State plays catch-up in trying to keep teams

June 10, 1994|By Jon Morgan | Jon Morgan,Sun Staff Writer Sun staff writer John W. Frece contributed to this article.

When Gov. William Donald Schaefer convened a summit of government leaders in March to craft a strategy to keep the Washington Bullets and Capitals in Maryland, it seemed another example of the do-it-now chief executive taking action.

But business leaders in Washington were already far ahead of their Maryland counterparts, working quietly behind the scenes -- with the barest of government involvement -- assembling an offer.

Those negotiations, which began in December, are close to producing a letter of understanding that could lead to the basketball and hockey teams moving from the 20-year-old USAir Arena in Landover to a new, publicly financed $150-million facility in downtown Washington.

Washington, Maryland and team officials all say the deal is not done and that a push could keep the teams in Maryland. But the Washington negotiations have put Maryland in a catch-up role -- unusual for an administration that prides itself on nimble response to economic development opportunities.

"We just saw an opportunity and moved on it," Kwasi Holman, executive vice president of the District of Columbia Chamber of Commerce and one of the prime movers in the deal, said.

His chamber and another business group, the Federal City Council, rallied in December when word began leaking out that Abe Pollin, owner of both teams and their arena, was interested in a new facility. By January, the two business groups already were meeting with team officials and lining up consultants and volunteers to study sites and work up cost estimates.

District government officials were briefed, but kept in the background. The last government-led sports initiative, to build a new stadium in Washington for the Redskins, broke down in acrimony.

Any deal worked out with Mr. Pollin would have to be approved by the Washington City Council, which goes into summer recess July 15. Some elements, such as a proposed increase in the liquor tax to help pay for the arena, already are drawing controversy, but the foundation has been laid for the debate.

"We began in earnest in January, and we chose the private sector approach because we knew it would be a competitive situation," Mr. Holman said. Speed, he said, was given the highest priority.

In Maryland, the competition was bogged down in election-year politics and debates about football that pushed the future of the Bullets and Capitals into the background.

The General Assembly began a three-month session in January, dominated by Jack Kent Cooke's plans to build a stadium in Laurel for his Redskins. Mr. Cooke invited Mr. Pollin to consider building an arena near his stadium, creating a sports complex with football, horse racing, hockey and basketball.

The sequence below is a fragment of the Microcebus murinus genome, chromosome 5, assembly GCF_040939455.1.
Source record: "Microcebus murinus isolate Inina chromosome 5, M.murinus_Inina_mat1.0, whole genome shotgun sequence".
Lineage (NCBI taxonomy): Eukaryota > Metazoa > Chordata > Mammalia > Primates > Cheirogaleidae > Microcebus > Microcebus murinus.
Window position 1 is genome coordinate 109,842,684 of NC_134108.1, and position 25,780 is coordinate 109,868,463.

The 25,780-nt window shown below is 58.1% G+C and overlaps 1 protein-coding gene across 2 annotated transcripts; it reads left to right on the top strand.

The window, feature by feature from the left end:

Soon, Mr. Pollin was fielding other suggestions, including an idea supported by some Baltimore officials for an arena next to Camden Yards, on the land cleared for a football stadium. The concept picked up the initial support of Mayor Kurt L. Schmoke and some city lawmakers who saw it as a way to use money set aside for the football stadium.

But Washington-area lawmakers feared losing a major economic asset to Baltimore and opposed the idea.

Meanwhile, Orioles owner Peter Angelos, concerned about two competing pro sports teams next door, became involved in efforts to bring a National Football League team to the city, convincing Mr. Schaefer that his dream of returning major-league football to the city need not be abandoned yet.

"There was a sense that football was more pressing," said state Del. Samuel I. Rosenberg, a Baltimore Democrat.

Eventually an agreement was reached and announced at the March summit at USAir Arena: $500,000 in state and Prince George's County funds would be set aside to study a new arena in the county. The county formally approved its share a few weeks ago.

The state money can't be spent until the new budget year begins July 1, and any major decisions would have to wait until the next legislative session, which begins in January, for enactment. The study effectively will be limited to Prince George's County, despite a trend toward downtown arena sites.

"We are doing everything we committed to doing," said Paul E. Schurick, Governor Schaefer's chief of staff. "The governor met with Mr. Pollin and Mr. Pollin's people recently, and we are proceeding as we promised we would," Mr. Schurick said. "We are full steam ahead."

Consultants, including Camden Yards architects HOK, are expected to be announced by the Maryland Stadium Authority next week. In Washington, meanwhile, preliminary drawings of a glass-sided structure and cost estimates already have been drawn up, and the team and district government leaders are deep into negotiations over who will pay for what.

There were hints earlier in the week that a memorandum of

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